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View topic - Self Install Sony Optical Block

Self Install Sony Optical Block

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by claudio » Mon Feb 23, 2009 6:54 pm

This is thread is for people who have optical block issues and are outside of the extended Sony Warranty.  Some Sony TV are still within the warranty periods so please call Sony to get an authorized Sony repair shop to look at your television

Unfortunately, Sony extended warranty for the blob described in Agoraquest Sony Alert at


has expired for most people.

The warranty expired on December 31, 2008. Now as the date has passed more and more people are getting this issue and have tried contacting Sony to fix the issue.  There are several threads on this Blue blob issue and Agoraquest members trying to get Sony to fix the issue.

One of the threads is


So I saw that Sony has available the Optical Block part to buy and install. Obvious this is not the prefect solution since the Optical Block is pretty expensive. But I guess it beats tossing the TV in the garbage.

So below is all the data I found on this issue

Also, please note this is an optical block for KDS - R60XBR1 though each Sony model like 50We610 and so forth have an optical block part.

The Sony Optical Block is
Part Number:  A1127174A

is available to buy on


for $674.68 and is in stock

Part (optical block assembly) is warranteed for 2 years,

I saw this in a forum on experience on replacing the optical block. I would say maybe medium experience necessary to do this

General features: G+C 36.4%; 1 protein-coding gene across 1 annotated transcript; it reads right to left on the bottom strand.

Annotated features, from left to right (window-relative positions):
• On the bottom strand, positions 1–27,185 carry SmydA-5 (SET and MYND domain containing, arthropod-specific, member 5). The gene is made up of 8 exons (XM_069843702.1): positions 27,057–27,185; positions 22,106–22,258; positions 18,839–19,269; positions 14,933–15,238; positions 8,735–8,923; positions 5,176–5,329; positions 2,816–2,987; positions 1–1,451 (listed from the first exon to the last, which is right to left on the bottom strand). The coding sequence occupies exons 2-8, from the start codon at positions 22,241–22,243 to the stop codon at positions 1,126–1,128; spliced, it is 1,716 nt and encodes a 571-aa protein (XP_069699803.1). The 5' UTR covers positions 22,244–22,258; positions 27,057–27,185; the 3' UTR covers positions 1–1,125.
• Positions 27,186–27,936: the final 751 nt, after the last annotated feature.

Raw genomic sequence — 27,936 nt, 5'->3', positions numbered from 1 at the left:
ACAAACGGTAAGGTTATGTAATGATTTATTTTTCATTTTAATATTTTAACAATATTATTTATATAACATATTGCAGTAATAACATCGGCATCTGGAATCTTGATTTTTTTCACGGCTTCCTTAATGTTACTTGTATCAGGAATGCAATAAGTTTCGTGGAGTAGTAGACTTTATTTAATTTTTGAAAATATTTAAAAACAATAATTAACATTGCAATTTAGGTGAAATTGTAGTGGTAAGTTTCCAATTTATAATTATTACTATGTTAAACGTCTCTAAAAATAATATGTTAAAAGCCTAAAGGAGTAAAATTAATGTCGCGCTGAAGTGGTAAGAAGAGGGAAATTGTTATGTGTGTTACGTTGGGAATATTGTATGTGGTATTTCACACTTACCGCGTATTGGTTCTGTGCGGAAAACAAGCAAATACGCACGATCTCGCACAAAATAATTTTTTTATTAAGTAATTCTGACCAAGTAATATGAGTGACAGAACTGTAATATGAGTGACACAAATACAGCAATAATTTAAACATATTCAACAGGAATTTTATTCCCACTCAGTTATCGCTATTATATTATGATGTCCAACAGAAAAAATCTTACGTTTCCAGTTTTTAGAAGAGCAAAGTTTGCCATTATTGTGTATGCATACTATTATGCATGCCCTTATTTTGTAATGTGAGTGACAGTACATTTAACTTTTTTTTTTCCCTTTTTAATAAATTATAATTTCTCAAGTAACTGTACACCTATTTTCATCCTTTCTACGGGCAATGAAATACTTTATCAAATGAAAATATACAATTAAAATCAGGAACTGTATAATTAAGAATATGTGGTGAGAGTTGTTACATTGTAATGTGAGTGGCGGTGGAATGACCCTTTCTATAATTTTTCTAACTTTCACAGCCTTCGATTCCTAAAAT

"I basically had the guts of the set all out ove rmy carpet but the only thing you really need is a 10" LONGGG PHILLIPS HEAD, some common sences (take pictures as you go or just mark each connector as you disconnect them in order to get the $%$E%#%# block out, but just be gentle and take you time and you'll get there. I beleive my set may be amoung the most complicated to switch out blocks on... and I have about 25 photos showing practically every step. You definitly need some balls to do it but its really not that bad. If you can switch out a hard drive or power supply in a PC you can do this.... "

What you need.

1. Get the correct Optical Part for you specific Sony Model (Specific Part is located at the bottom of this post)
2. 10" Long Phillips Head
3. A service manual for you specific Sony model is recommended. For Agoraquest premium members we provided this. If you are interesting in upgrading you

This will void your warranty
Please remember to take pictures of items you remove so if needed you can put it back together like it was.

Below is a user's comments on installing an Optical Block.
The block comes in a box the size of a small TV -- and it is large itself. To replace this you need to:

Remove the rear panel of the TV .

Remove the "A" Block which is where all your A/V cables plug in

Remove the DC fan on the right side.

Remove a structural brace in the back-center.

Remove the "G1" Board . TAKE A PICTURE OF THIS BEFORE YOU DISCONNECT THE JUMPERs. There are 12 or more jumpers on this board, and some can be plug into the wrong slots [lesson learned - I goofed on this and had to buy a new board at $44].

Remove an additional structural brace.

Now you can pull the optical block. I would recommend you remove the bulb from the front -- the plug that the bulb assembly 'plugs' into has to be unscrewed and re-attached to the new block. There are also very thin, fragile looking wire lead assemblies that lead to the optical block -- these appear to run the LCD Panels.

Re-assembly is the reverse of the above.